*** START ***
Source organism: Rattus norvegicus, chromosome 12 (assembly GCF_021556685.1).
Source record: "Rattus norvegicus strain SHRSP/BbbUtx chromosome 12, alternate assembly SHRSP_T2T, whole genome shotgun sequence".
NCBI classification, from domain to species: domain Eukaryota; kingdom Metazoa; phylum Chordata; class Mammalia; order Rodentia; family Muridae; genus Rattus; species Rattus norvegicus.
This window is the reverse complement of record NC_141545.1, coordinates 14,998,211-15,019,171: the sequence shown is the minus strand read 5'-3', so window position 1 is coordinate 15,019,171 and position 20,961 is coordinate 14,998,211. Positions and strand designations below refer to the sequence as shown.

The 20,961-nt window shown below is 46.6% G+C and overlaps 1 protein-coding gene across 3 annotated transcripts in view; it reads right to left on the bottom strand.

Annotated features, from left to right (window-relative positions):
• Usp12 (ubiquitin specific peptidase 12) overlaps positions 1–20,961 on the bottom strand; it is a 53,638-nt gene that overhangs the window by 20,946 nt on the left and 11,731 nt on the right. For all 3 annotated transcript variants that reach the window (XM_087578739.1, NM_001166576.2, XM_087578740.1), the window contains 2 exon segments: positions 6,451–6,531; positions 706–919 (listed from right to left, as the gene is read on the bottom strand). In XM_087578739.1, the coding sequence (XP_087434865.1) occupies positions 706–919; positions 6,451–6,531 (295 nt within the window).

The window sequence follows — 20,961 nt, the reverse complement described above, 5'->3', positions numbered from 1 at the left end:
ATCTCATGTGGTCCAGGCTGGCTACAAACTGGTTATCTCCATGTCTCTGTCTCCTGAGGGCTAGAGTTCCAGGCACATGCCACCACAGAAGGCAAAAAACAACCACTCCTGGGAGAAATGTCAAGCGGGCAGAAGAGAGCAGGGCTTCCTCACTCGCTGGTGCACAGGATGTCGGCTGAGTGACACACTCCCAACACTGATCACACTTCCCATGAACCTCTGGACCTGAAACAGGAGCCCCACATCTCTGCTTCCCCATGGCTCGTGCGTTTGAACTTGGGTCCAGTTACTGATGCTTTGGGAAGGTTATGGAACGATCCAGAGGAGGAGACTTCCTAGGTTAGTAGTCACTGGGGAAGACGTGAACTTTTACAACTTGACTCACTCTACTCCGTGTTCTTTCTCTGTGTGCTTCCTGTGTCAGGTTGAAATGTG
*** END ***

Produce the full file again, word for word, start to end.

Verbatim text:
Source organism: Rattus norvegicus, chromosome 12 (assembly GCF_021556685.1).
Source record: "Rattus norvegicus strain SHRSP/BbbUtx chromosome 12, alternate assembly SHRSP_T2T, whole genome shotgun sequence".
NCBI classification, from domain to species: domain Eukaryota; kingdom Metazoa; phylum Chordata; class Mammalia; order Rodentia; family Muridae; genus Rattus; species Rattus norvegicus.
This window is the reverse complement of record NC_141545.1, coordinates 14,998,211-15,019,171: the sequence shown is the minus strand read 5'-3', so window position 1 is coordinate 15,019,171 and position 20,961 is coordinate 14,998,211. Positions and strand designations below refer to the sequence as shown.

The 20,961-nt window shown below is 46.6% G+C and overlaps 1 protein-coding gene across 3 annotated transcripts in view; it reads right to left on the bottom strand.

Annotated features, from left to right (window-relative positions):
• Usp12 (ubiquitin specific peptidase 12) overlaps positions 1–20,961 on the bottom strand; it is a 53,638-nt gene that overhangs the window by 20,946 nt on the left and 11,731 nt on the right. For all 3 annotated transcript variants that reach the window (XM_087578739.1, NM_001166576.2, XM_087578740.1), the window contains 2 exon segments: positions 6,451–6,531; positions 706–919 (listed from right to left, as the gene is read on the bottom strand). In XM_087578739.1, the coding sequence (XP_087434865.1) occupies positions 706–919; positions 6,451–6,531 (295 nt within the window).

The window sequence follows — 20,961 nt, the reverse complement described above, 5'->3', positions numbered from 1 at the left end:
ATCTCATGTGGTCCAGGCTGGCTACAAACTGGTTATCTCCATGTCTCTGTCTCCTGAGGGCTAGAGTTCCAGGCACATGCCACCACAGAAGGCAAAAAACAACCACTCCTGGGAGAAATGTCAAGCGGGCAGAAGAGAGCAGGGCTTCCTCACTCGCTGGTGCACAGGATGTCGGCTGAGTGACACACTCCCAACACTGATCACACTTCCCATGAACCTCTGGACCTGAAACAGGAGCCCCACATCTCTGCTTCCCCATGGCTCGTGCGTTTGAACTTGGGTCCAGTTACTGATGCTTTGGGAAGGTTATGGAACGATCCAGAGGAGGAGACTTCCTAGGTTAGTAGTCACTGGGGAAGACGTGAACTTTTACAACTTGACTCACTCTACTCCGTGTTCTTTCTCTGTGTGCTTCCTGTGTCAGGTTGAAATGTG